Accounting Scandal Could Cost German FDP Party Millions | Germany| News and in-depth reporting from Berlin and beyond | DW | 16.06.2008
  1. Inhalt
  2. Navigation
  3. Weitere Inhalte
  4. Metanavigation
  5. Suche
  6. Choose from 30 Languages


Accounting Scandal Could Cost German FDP Party Millions

Germany's free market liberal party, the FDP, may have to repay millions of euros in fines to the government as the result of an accounting scandal, German media reported over the weekend.

Former FDP leader Juergen Moellemann

The irregularities occurred under Juergen Moellemann's leadership

The FDP falsely accounted for some 1.66 million euros ($2.55 million) in donations between 1996 and 2000, as well as in 2002, according to reports in German news weekly, Focus. The daily Sueddeutsche Zeitung also reported that, under the leadership of Juergen Moellemann, the FDP was guilty of serious offenses against party laws, including hiding large donations in the form of several smaller donations under fake names.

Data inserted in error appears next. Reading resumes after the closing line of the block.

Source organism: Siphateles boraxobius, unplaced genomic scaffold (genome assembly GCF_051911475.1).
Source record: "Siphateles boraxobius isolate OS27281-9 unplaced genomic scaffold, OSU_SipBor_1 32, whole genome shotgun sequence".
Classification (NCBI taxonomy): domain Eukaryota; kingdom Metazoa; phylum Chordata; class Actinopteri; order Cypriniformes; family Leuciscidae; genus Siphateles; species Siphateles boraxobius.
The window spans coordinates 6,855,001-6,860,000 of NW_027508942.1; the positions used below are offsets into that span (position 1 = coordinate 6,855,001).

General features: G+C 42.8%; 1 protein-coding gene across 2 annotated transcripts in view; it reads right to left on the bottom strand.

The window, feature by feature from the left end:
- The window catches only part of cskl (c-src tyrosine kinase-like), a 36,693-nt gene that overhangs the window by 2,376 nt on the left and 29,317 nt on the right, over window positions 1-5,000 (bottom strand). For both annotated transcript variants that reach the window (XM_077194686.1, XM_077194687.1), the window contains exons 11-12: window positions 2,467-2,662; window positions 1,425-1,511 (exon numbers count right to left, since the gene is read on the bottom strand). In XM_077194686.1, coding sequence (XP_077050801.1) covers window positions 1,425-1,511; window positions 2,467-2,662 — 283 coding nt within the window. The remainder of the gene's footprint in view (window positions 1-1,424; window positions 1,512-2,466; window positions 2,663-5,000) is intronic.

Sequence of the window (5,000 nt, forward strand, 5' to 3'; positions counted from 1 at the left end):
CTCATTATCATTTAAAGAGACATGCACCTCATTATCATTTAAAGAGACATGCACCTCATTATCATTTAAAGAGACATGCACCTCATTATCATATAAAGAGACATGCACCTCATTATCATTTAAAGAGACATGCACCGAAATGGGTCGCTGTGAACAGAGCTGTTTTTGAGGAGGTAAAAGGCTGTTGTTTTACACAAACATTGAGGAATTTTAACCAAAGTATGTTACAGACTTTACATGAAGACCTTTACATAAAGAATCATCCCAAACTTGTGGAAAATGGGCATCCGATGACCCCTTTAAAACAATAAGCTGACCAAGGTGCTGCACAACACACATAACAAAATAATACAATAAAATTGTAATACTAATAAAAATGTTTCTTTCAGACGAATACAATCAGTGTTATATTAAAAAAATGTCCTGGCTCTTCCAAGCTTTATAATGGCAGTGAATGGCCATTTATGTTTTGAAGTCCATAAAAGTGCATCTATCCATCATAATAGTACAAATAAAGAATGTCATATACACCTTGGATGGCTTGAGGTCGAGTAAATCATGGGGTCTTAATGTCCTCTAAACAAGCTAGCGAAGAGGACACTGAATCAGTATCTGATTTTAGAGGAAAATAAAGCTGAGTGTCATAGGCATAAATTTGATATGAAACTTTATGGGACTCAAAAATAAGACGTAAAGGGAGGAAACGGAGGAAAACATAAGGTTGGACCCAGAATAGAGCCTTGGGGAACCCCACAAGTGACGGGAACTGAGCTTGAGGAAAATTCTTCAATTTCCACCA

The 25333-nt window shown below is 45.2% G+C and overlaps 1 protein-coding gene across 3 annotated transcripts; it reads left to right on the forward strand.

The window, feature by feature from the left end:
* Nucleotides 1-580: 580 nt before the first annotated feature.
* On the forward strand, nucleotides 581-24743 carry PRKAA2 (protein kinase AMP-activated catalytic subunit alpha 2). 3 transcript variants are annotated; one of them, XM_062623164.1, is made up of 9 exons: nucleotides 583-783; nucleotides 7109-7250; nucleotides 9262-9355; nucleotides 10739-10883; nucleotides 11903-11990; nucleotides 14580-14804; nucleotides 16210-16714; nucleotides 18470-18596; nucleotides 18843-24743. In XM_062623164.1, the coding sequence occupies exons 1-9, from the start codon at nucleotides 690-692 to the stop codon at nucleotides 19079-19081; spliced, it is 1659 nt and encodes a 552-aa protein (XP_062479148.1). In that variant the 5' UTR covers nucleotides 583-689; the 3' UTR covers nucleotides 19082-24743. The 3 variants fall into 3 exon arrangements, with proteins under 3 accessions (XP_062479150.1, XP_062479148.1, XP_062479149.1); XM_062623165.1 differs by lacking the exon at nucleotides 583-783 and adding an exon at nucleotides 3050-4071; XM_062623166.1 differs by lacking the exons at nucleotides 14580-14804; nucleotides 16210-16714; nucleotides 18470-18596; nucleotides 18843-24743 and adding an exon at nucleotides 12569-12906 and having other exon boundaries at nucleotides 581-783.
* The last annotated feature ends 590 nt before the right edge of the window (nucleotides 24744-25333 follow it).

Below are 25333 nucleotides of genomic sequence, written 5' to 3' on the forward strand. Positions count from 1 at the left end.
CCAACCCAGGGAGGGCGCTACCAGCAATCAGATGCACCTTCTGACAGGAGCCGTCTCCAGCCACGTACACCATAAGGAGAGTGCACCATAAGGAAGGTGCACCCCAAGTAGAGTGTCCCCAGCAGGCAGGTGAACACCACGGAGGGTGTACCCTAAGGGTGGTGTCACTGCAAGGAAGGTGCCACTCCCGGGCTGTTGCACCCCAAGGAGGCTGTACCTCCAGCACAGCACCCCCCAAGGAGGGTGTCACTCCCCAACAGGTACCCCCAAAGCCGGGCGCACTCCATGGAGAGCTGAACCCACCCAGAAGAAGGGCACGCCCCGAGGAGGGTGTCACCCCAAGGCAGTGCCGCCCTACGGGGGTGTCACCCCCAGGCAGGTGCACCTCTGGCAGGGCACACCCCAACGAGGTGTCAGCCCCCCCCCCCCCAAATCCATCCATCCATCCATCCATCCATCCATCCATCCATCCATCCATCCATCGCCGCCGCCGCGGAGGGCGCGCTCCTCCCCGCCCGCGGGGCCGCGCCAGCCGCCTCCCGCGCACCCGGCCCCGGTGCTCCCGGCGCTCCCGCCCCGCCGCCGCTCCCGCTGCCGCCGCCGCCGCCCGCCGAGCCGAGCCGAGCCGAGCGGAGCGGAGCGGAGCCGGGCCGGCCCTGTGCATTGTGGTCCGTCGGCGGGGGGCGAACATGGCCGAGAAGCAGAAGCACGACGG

According to media reports, the federal treasury will seek to recoup three times the amount in fines amounting to some 5 million euros.

In addition, parliamentary auditors have called into question the FDP's entire statement of accounts from 2000. As a result, the party may have to pay back all the funds granted by the party financing system based on that year's statement -- some 7.24 million euros.

Disgraced FDP leader Moellemann died in a parachuting accident in 2003, just as he was being investigated for fraud and tax evasion. Police speculated at the time that his death was likely a suicide.

DW recommends